A former outlet mall along Old Falls known as the Rainbow Center (built in 1982) is soon to join the list of corrected urban renewal mistakes. In the process of a $30.6 million conversion into a culinary institute, the redevelopment will include a student-run restaurant, a bakery and deli, a culinary themed Barnes and Noble, a store that sells local wines, and academic facilities that focus on tourism-related business. It's scheduled to open this fall.
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Seven miles east of downtown lies one of the bolder investments in the city's infrastructure.
The Niagara Frontier Transportation Authority (NFTA) took on an $42.5 million renovation of the hardly used Niagara Falls International Airport (IAG) in 2009. Turning a deficient facility into a serviceable one has led to a substantial annual increase in passenger boardings since the new terminal's debut.
According to the Wall Street Journal, the airport saw a 965 percent increase in passengers since the renovation, with 85 percent of its users coming from Canada. And according to the NFTA's Director of Public Affairs, Doug Hartmayer, the airport has a $158.6 million indirect economic impact on the region, supporting 1,706 jobs.
Its growth hasn't been without complications, though. Direct Air ceased operations earlier this year, taking its Niagara Falls-Myrtle Beach service with it. Vision Airlines is no longer flying its IAG to Destin/Fort Walton Beach, FL or IAG to Miami routes. A rumored agreement with Ryannair to provide service to Dublin was put on hold before it even started, leaving the NFTA still searching for its first international flight. "[International flights are] very much a priority. We'd like to go west too," says Hartmayer. "We continue to meet with different airlines and explore different opportunities."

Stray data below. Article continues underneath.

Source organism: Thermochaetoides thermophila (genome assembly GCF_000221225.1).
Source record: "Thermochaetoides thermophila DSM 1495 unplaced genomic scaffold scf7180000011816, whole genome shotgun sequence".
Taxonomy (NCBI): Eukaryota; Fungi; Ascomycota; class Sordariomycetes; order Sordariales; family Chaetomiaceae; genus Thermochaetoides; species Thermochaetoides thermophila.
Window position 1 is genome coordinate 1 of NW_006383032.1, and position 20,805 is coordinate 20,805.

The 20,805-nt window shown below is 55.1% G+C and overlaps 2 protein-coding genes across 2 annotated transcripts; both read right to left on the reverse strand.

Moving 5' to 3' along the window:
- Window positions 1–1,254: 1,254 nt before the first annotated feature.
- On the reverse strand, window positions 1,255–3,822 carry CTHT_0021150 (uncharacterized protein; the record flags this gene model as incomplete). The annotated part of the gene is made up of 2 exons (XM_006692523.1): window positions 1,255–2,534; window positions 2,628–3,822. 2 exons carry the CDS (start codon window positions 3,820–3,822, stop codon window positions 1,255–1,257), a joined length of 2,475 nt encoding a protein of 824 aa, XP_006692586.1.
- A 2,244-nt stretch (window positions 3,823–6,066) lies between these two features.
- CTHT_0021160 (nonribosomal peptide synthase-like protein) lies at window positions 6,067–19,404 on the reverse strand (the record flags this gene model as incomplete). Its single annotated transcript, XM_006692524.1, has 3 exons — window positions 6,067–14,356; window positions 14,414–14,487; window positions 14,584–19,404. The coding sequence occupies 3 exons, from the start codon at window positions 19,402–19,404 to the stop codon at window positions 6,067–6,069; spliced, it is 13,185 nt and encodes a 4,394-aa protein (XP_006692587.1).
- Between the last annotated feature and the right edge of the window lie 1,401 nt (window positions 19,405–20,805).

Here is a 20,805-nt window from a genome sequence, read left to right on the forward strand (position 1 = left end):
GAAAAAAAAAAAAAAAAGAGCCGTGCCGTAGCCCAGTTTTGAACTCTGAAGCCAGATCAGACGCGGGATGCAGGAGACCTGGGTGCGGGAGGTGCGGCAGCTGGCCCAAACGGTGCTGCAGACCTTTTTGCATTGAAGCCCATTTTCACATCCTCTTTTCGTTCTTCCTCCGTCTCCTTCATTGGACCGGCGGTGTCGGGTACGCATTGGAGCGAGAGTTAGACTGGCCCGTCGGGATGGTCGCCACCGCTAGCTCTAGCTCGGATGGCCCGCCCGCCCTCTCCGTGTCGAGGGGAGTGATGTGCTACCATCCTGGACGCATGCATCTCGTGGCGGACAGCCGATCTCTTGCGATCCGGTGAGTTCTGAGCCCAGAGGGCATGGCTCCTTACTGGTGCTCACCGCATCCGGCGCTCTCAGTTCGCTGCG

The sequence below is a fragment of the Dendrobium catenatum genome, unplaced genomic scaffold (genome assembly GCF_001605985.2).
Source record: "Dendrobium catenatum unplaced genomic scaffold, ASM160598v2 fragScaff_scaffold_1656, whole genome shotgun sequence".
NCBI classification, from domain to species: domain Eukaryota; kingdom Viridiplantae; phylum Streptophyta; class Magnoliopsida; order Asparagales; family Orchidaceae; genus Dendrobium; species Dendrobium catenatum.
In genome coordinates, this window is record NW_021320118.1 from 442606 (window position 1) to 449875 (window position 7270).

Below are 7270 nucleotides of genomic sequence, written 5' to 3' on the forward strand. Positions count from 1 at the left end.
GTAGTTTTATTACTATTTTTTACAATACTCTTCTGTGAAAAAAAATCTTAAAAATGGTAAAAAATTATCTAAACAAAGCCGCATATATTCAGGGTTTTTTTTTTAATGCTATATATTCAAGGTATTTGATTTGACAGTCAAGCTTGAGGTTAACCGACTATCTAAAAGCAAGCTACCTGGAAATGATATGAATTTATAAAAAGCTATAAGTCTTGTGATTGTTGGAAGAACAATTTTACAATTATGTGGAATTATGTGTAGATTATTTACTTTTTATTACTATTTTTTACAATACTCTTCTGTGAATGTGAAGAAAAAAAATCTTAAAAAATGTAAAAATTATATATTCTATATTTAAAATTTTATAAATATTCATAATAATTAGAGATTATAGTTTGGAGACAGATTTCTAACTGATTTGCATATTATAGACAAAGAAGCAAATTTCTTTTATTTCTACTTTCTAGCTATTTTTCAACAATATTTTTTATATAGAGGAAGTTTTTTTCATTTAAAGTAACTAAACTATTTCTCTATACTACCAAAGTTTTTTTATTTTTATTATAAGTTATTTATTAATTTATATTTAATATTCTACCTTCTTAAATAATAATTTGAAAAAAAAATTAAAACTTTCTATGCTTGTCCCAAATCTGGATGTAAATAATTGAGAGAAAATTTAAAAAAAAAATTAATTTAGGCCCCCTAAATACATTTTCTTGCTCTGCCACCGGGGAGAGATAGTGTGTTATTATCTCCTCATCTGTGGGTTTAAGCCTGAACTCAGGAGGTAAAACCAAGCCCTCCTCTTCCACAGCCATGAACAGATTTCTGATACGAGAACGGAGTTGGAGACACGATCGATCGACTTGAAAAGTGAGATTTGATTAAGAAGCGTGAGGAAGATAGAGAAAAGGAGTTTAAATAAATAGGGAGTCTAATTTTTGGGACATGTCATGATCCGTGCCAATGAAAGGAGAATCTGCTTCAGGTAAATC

Furthering hopes for growth, an annual survey by the U.S. Department of Commerce's Office of Travel and Tourism Industries ranked the Buffalo/Niagara region as a top 20 tourist destination for the first time in the survey's history. Tourism to the Falls (Canadian and American) is increasing among visitors from BRIC nations, particularly India and China. Flights out of Canada are not likely to lower in price any time soon, making IAG poised for continued growth.
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Construction and urban policies aside, the city is currently most excited about the national attention it's due to receive this Friday. Nik Wallenda will attempt to walk across the Falls, potentially drawing over 10,000 spectators while also being aired on live television. Some see it as a chance for the city to get back its lost reputation as a place for the daredevil, while others just hope that it brings Niagara Falls some positive attention. Walking over the Falls on a tightrope will be no easy feat, but fixing the city behind it might just be the greater challenge.
Top image: Niagara Falls, New York as viewed from the Niagara Parkway in Ontario. Courtesy Flickr user Diego3336